The Supreme Court of Florida has appointed me along with a bevy of state law luminaries to its Committee on Privacy and Court Records. You can read the Administrative Order (.pdf) and the Press Release. There is also a useful webpage with background information.
The tension between online public access to court documents and privacy raises really hard questions for which I have no ready answers. As an abstract matter it isn't easy to say why if a record is 'public' in the sense of being available in the basement of a courthouse somewhere it shouldn't also be available online for all of us who find it hard to get to that basement. On the other hand, as a realistic matter, some filings – especially pro se filings in family law cases – have lots of sensitive (and basically irrelevant) personal information that could easily enable identity theft. Putting that data online exposes people to substantial risks that it would be good to shield them from.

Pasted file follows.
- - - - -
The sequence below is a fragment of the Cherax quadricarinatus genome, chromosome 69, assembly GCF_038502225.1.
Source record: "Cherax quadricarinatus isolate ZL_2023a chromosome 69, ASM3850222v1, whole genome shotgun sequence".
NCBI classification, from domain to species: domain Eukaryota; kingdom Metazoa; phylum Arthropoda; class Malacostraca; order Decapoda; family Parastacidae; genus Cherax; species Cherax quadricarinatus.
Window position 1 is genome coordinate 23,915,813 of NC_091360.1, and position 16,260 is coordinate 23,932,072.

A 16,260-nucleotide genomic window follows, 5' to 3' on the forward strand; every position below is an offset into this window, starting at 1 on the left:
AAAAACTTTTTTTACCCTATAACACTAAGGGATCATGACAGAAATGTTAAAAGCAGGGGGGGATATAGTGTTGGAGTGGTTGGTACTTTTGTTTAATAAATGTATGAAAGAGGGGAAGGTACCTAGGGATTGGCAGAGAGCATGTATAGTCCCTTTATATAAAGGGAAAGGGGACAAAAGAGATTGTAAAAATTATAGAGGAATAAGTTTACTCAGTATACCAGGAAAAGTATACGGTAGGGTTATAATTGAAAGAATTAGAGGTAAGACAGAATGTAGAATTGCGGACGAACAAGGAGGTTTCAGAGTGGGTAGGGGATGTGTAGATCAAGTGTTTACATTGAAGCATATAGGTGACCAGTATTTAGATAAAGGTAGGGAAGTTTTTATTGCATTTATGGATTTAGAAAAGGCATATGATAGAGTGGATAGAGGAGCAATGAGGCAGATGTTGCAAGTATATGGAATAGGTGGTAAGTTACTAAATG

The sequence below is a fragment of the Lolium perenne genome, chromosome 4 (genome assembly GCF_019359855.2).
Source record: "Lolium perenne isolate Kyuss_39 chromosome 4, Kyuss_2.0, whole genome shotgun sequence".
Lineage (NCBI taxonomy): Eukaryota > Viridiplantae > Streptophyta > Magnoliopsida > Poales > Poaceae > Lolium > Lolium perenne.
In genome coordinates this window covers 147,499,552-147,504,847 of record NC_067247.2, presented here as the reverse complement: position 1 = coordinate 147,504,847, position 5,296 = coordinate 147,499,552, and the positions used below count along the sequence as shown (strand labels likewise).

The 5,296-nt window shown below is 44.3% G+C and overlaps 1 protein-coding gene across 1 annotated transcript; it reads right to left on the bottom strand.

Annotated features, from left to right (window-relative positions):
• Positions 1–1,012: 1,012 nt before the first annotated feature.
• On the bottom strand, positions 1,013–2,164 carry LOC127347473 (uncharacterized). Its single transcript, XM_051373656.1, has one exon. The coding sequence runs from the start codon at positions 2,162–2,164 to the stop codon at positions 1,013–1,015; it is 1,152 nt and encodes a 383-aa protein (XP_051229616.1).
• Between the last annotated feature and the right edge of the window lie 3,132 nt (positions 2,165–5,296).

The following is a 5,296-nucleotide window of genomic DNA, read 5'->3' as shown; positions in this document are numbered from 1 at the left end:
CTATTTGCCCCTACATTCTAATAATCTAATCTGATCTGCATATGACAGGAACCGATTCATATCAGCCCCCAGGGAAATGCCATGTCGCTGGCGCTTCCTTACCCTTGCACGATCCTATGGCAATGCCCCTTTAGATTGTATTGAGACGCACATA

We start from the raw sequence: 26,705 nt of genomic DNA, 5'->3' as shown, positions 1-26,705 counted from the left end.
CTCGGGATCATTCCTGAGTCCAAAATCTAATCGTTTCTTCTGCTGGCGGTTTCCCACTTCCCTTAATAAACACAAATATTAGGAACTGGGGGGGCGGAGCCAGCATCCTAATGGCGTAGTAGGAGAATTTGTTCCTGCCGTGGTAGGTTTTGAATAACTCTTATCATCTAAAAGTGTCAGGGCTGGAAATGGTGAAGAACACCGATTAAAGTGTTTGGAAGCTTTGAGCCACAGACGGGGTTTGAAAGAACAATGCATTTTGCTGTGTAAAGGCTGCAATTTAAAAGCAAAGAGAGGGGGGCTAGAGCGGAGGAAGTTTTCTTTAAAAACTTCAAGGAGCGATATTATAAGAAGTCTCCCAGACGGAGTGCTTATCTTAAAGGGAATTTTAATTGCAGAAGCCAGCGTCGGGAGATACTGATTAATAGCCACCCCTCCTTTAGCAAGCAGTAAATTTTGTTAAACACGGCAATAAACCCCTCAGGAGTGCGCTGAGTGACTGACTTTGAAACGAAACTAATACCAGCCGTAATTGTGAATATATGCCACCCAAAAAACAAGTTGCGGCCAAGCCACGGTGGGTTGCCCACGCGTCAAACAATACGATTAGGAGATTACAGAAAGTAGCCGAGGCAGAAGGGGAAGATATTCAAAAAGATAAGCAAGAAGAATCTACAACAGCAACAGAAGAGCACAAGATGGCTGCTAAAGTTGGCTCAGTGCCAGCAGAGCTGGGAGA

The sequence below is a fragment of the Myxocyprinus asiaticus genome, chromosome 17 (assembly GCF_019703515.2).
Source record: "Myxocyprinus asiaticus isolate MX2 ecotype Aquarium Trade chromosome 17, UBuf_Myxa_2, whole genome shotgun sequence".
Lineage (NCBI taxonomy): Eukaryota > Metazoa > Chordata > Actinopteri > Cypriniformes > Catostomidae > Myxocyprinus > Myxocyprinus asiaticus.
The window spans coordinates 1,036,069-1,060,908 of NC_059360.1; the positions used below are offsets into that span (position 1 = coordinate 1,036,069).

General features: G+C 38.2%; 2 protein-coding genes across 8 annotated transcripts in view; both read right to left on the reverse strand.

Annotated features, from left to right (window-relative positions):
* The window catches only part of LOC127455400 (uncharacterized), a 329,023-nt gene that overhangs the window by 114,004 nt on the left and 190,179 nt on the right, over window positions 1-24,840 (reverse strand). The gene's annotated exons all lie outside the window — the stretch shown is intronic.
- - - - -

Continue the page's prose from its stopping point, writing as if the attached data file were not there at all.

Florida law on procedure and on technology issues often serves as a model for South American courts, and even for other states. By addressing this issue directly, the Supreme Court is shouldering this responsibility in an admirable fashion.
Judging from the press calls I'm getting, the part of today's order that will get people excited is the interim so-called “moratorium” (expiring not later than July 1, 2005) on the provison of certain information for posting online. But if you read the whole order, you see that the Supreme Court exempts large classes of judicial information from what it rightly calls a “limited” moratorium—so at least at first reading it is hard to see what legitimate interests will be seriously harmed by this temporary order.